8. Keeping the labia separated, have your child slowly insert the lubricated catheter into her urethra until urine starts to flow freely. Then gently push the catheter another 3 cm (about 1 inch) farther. There may be some resistance at the sphincter, which acts like a door into the bladder. It is important that your child breathes slowly and relaxes her muscles.
  9. Allow all urine to drain into the toilet or container.
  10. When the urine stops draining, slowly remove the catheter. Urine may still flow and continue draining until there is no more urine coming out.
  11. Your child should wipe off the area between her legs and wash her hands.

Other things to remember:

  • Always clean and properly store the catheter. The instructions on how to do this are lower on this page.
  • Check the color, smell, and how clear the urine is. These can be signs of infection or other problems. If the urine is changed, you need to tell the doctor or nurse about this.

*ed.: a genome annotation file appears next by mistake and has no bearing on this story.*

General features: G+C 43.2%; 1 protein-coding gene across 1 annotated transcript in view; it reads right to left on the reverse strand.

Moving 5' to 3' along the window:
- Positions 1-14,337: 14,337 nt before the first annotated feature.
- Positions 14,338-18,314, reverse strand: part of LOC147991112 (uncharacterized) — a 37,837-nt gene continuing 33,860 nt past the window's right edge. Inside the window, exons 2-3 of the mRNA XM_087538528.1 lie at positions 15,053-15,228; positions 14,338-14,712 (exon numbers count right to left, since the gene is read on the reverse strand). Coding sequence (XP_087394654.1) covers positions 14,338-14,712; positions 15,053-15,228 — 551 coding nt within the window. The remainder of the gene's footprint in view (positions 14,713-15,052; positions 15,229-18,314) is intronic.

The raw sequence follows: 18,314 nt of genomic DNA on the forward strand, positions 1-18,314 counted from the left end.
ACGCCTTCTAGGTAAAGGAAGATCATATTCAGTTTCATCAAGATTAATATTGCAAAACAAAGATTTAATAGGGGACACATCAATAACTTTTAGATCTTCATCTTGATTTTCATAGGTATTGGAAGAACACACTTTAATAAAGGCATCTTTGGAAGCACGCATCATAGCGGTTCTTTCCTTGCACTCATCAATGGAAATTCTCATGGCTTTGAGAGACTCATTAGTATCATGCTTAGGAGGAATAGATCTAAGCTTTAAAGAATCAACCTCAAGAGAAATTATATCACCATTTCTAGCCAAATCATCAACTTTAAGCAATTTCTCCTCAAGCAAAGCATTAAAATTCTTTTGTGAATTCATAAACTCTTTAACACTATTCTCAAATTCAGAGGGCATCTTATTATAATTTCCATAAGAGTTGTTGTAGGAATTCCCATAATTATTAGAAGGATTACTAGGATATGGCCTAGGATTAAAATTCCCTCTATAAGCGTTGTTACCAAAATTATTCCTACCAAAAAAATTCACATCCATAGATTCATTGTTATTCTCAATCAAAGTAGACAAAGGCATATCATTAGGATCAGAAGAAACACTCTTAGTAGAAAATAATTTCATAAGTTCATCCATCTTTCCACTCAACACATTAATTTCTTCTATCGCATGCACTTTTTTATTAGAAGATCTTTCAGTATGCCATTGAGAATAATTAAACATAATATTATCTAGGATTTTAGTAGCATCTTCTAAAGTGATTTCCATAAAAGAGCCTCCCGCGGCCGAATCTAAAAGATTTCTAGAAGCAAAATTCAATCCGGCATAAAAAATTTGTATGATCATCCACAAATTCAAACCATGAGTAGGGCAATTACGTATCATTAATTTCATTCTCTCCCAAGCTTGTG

• Write down how much urine came out. This information will help the doctor and nurse work with you to set up a regular schedule that is right for your child.

Possible problems

  • The catheter does not go through. If your child is not relaxed at the time of the catheterization her urethral sphincter, the "bladder door," will be closed. If your child is not able to put in the catheter, even though she is relaxed, you should call the nurse or doctor.
  • The catheter causes bleeding. Some small blood drops may appear once in a while around the catheter during the procedure. If it does not happen too often, it is probably nothing serious, but tell the doctor or nurse.
  • The urine seems infected and your child has a fever. If the urine becomes cloudy and is foul smelling with a fever, you must call your doctor as soon as possible.